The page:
Centre OKs budget, money for housing
New administrator named
BELLEFONTE — Centre County homeowners will not see a tax increase to their county real estate taxes next year.
On Tuesday, the county Board of Commissioners approved a $82,833,780 budget with the property millage rate staying at 7.84.
In the 2017 budget, $77,333,780 is set aside for the county operating budget and $5,500,000 is set aside for the capital reserve.
The capital reserve fund will be used for capital projects and courthouse renovations, according to Denise Elbell, county acting administrator.
Also, the commissioners welcomed Margaret Gray on board as the new county administrator and chief clerk, effective Feb. 6, 2017.
Pipe announced that Gray, a native of Centre County, has had more than 30 years of experience in public administration at both the local and state level and her most recent role is director of local government and community relations at Penn State.
Her annual salary has yet to be formally approved, but the board said the figure up for action is $123,572.
Previously, Gray served as an area director for the Department of Developmental Services in the Commonwealth of Massachusetts. She has also held budgeting positions with the Pennsylvania Superior Court and New Jersey State Governor’s Office of the Budget.
“It is indeed an honor to be selected to serve as Centre County’s next administrator,” Gray said. “Centre County government certainly has a long and rich history serving the citizens of Centre County and I look forward to joining with the Commissioners, the elected officials, staff, and the communities in this important work.”
The board also discussed the county’s potential contribution to GreenBuild, an affordable housing duplex project brought forth at the last meeting by the State College Community Land Trust.
At the Dec. 13 meeting, Ron Quinn and Peg Hambrick of SCCLT requested the county’s financial support, in the amount of $25,000, for the approximately $700,000 project. The project would build two independent, energy-efficient homes, connected by a carport, on University Drive in State College, Hambrick said at the previous meeting.
The construction for each home would cost approximately $250,000, with the cost of the land at approximately $150,000, in addition to start-up costs. Each GreenBuild home would cost $175,000 to the homeowner and it would produce energy savings through the use of various built-in technologies and applications, according to Hambrick.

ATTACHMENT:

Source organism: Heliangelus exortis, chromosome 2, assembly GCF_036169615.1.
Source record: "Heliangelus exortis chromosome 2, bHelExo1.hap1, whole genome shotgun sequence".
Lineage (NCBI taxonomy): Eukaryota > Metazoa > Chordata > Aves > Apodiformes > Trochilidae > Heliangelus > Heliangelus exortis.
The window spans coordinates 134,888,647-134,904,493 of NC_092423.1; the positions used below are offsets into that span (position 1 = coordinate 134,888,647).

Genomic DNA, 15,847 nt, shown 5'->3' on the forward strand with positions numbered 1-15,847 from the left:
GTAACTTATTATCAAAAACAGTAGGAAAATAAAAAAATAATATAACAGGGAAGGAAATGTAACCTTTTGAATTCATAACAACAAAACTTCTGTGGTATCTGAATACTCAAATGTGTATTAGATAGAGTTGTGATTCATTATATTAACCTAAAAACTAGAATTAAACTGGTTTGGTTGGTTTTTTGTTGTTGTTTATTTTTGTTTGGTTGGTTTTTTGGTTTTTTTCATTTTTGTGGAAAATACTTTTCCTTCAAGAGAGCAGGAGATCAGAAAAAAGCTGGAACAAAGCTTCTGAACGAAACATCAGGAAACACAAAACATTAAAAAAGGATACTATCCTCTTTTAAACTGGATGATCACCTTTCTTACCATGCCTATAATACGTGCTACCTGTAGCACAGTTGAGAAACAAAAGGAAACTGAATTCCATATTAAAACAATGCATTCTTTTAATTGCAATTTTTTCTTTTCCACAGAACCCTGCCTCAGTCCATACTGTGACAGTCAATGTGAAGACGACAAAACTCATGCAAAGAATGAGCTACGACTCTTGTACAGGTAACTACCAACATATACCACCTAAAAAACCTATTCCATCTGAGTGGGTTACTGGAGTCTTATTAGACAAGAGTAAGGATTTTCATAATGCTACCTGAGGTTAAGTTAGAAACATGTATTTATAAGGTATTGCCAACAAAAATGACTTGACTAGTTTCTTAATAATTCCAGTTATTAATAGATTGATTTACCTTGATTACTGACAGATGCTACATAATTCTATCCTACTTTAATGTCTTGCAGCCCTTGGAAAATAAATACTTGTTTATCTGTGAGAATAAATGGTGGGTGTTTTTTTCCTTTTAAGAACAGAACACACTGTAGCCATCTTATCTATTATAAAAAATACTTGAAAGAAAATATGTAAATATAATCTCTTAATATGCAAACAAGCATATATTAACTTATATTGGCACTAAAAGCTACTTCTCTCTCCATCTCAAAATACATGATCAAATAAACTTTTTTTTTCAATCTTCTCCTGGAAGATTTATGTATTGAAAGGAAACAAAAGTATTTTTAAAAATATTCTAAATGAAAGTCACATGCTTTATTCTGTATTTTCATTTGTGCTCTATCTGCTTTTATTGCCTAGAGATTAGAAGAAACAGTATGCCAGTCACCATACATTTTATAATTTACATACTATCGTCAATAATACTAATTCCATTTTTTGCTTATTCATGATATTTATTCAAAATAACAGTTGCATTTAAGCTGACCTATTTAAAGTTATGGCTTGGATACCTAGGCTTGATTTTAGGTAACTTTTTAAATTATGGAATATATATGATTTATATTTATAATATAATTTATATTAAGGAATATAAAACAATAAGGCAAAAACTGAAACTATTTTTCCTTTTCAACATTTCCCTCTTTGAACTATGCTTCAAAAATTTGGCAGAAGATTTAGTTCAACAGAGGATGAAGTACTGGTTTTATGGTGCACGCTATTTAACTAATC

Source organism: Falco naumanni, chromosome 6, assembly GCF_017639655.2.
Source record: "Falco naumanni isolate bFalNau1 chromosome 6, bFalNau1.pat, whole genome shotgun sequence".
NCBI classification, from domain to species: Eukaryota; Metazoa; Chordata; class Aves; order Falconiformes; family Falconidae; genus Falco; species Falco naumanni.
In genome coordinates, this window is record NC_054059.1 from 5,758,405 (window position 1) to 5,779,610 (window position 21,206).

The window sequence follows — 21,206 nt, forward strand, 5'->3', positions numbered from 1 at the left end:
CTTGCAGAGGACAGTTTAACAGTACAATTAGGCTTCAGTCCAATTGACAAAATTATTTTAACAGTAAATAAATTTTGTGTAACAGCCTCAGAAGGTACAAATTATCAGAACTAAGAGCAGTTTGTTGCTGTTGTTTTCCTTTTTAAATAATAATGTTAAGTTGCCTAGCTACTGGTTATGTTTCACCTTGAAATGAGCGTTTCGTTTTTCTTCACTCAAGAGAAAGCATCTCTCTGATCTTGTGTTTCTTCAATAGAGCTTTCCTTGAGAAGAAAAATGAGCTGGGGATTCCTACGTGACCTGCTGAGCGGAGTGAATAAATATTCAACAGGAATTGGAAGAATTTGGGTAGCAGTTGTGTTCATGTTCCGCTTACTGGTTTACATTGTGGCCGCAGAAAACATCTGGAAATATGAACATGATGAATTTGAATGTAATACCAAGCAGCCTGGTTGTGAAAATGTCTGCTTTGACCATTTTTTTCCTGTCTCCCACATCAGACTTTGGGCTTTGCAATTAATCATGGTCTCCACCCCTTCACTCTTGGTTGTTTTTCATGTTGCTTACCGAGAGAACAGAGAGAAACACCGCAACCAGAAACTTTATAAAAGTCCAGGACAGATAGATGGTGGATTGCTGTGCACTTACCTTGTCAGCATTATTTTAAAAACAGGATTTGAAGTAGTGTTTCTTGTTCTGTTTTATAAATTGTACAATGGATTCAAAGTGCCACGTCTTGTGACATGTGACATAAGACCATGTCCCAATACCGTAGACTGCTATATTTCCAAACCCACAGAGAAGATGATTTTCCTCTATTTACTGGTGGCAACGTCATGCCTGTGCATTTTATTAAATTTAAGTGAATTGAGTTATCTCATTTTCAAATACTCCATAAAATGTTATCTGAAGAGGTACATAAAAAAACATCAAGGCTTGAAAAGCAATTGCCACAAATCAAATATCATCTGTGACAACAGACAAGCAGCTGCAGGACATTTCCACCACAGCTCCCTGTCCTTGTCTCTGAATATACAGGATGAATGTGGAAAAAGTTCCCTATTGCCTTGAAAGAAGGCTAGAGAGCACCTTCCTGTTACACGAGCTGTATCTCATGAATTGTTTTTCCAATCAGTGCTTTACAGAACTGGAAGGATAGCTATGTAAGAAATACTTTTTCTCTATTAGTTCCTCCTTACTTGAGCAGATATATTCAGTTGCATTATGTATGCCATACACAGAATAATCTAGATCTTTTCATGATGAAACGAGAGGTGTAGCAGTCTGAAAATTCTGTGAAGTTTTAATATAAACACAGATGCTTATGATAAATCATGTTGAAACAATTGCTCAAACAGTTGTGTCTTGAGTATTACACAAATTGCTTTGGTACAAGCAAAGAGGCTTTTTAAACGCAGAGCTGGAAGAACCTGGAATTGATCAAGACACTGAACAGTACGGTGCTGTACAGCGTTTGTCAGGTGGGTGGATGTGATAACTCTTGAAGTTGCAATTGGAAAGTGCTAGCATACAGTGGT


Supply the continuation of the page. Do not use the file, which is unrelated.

The commissioners had decided to put any action on hold until further discussion was made about using money from the county’s Act 137 fund, which is used for affordable housing projects.
In the past, the county has not given such a large sum of money to smaller projects and $15,000 would be a more acceptable amount, explained Commissioner Mike Pipe.
Currently, the county Act 137 fund has approximately $850,000, which took the county eight years to build, Elbell explained at the Tuesday meeting. The most amount of money the county has awarded from the fund has been used for bigger projects. Elbell said that the biggest award the county has made was $100,000 toward the Bellefonte Mews project.
Among the commissioners, the price tag for the GreenBuild project was the biggest concern for funding more than $15,000. Commissioner Steve Dershem was especially concerned.
“My heartburn is that you’ve got two units for $700,000, which by any definition, I think, is not ‘affordable housing.’ Now, I realize $150,000 of that has been donated by the Borough of State College for the purchase of the land or property. If I look above and look at the cost of most of those houses [in the Borough], I’m seeing the high end, for instance in 2016, is $259,000, and most of the other years, it’s hovering in probably the $150,000 range.”
Pipe pointed out that the GreenBuild homes will be considered affordable in a town like State College, where a majority of homes are on the higher end of the affordability spectrum.
After discussion, Commissioner Mark Higgins made a motion to approve Centre County using $15,000 from its Act 137 fund to support the GreenBuild project, with the hope that SCCLT will make an annual report of the project’s progress to the county planning department.